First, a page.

2018 was the year when the cryptocurrency boom has lost the turn. After soaring in 2017, digital currencies like Bitcoin have been canceled, even if prices are still much higher than a couple of years ago.
The implosion has caused chaos on some companies that have had a boost from the increase in interest in digital currencies, but this does not prevent others from investing in crypto-activity and the underlying blockchain technology. log into Facebook (NASDAQ: FB), which is reportedly working on blockchain technology – a stablecoin, to be precise – that will be integrated into its WhatsApp messaging service to facilitate money transfers in India.
What is a stablecoin?
A stablecoin is a type of cryptocurrency that is anchored to the value of a country's currency; in the case of the Facebook project, that would be the US dollar. Pegging the currency to the dollar helps to minimize price volatility, particularly the type that is plagued by Bitcoin, as shown in the graph above. This could make the stablecoin useful tools in e-commerce and in money transfers.
Stablecoins could be complicated in the real world, though. They would probably be labeled as a resource against a currency – which opens up adequate regulatory compliance – and it would be necessary to hold a reserve balance of dollars to support them. However, Facebook is not the only company that has expressed interest in stablecoin.
The second Japanese bank, Mizuho Financial Group (NYSE: MFG)is planning to launch a Yen-based stablecoin for the use of digital transactions in 2019. The bank plans to monetize the currency by charging a commission to retail stores for its use – although this fee is lower than normal commissions credit card and payment settlements would be much faster.
The alleged interest of Facebook to bring a stablecoin to India could follow a model similar to that of Mizuho, and the attention to the country makes sense. India has over 460 million Internet users, making it second to the world behind China. Despite the government's "de-monetization" drive to promote a cashless economy, most businesses in India are still conducted on a monetary basis. Facebook could help accelerate the transition to cashless online transactions and transfers with its stablecoin project – a huge opportunity given India's population of over 1.3 billion.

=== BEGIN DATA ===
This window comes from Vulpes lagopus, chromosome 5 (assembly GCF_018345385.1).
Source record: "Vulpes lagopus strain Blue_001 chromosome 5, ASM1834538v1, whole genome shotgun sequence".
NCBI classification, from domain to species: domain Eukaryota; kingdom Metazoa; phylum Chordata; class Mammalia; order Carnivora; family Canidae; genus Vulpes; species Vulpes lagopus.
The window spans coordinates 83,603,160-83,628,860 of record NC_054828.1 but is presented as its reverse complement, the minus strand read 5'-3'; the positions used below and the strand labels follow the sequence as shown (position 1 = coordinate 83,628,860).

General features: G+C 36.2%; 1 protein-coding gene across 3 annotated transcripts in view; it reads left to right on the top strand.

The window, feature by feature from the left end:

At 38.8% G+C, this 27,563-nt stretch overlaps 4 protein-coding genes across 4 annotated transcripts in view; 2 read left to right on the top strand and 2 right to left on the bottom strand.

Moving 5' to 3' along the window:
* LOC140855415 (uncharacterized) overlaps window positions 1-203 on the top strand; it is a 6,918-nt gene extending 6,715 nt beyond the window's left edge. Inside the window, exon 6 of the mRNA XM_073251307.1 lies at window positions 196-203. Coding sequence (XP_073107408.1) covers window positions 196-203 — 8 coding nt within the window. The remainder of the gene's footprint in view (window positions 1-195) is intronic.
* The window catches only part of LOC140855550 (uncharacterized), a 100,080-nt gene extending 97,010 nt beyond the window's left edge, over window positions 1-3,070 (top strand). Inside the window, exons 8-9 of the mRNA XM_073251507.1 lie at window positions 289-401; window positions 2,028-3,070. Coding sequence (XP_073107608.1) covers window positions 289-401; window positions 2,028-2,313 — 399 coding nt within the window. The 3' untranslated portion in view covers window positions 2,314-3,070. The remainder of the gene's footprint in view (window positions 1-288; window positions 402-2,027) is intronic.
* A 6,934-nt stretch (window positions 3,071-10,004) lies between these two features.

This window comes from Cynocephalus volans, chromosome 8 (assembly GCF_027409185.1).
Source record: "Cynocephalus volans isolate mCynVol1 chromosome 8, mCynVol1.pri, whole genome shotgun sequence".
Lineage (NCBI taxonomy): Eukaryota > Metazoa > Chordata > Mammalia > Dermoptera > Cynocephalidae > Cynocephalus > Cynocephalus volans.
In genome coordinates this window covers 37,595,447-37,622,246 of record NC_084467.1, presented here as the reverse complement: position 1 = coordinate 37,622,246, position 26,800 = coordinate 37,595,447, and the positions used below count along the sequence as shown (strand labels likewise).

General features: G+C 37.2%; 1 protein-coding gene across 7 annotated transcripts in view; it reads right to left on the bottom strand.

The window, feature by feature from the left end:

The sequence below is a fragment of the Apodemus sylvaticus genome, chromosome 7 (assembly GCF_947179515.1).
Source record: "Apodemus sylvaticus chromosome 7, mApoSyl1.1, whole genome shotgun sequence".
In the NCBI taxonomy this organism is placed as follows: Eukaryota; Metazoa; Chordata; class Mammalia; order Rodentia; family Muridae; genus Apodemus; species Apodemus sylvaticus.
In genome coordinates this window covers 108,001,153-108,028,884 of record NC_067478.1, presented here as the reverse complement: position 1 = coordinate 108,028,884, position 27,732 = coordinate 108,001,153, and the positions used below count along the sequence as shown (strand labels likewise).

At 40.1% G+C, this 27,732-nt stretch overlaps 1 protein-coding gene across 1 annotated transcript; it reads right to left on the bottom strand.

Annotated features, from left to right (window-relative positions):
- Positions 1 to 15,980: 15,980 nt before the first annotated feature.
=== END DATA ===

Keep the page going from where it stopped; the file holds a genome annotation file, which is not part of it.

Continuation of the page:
Other technology and e-commerce companies are also piling up in India. WalmartParticipation in the largest Indian e-commerce site Flipkart e Berkshire HathawayThe investment in the competitor of FlipKart Paytm are two examples. The move of Facebook could be a unique way for the company to bet on the development of the consumer and the digital economy of the country without going into the retail world itself.
What's for Facebook?
With the slowdown in the growth of the number of Facebook users and the increase in regulatory control, the company has defined the 2018 and 2019 "investment years". Expenses are expected to increase faster than revenues as they company builds new tools and services to connect the global community. For long-term investors, it's not a bad thing.
Facebook has a large user base. The company says that over 2 billion people use at least one of its apps (Facebook, WhatsApp, Instagram and Messenger). The king of social networking has monetized his platform through advertising, but the nascent digital payments industry could be a way to diversify revenue and provide a future source of growth.
To be clear, Facebook's stablecoin project is still underway and no release dates or specifications have been released on how it would work. Nevertheless it is an exciting development for cryptocurrency believers and for Facebook shareholders. With a massive global user base on tap, Stablecoin could make the social network an interesting way to bet on blockchain technology.
Nicholas Rossolillo and his clients own shares of Berkshire Hathaway (B shares) and Facebook. Motley Fool owns shares of and recommends Berkshire Hathaway (B shares) and Facebook. Motley Fool has a disclosure policy.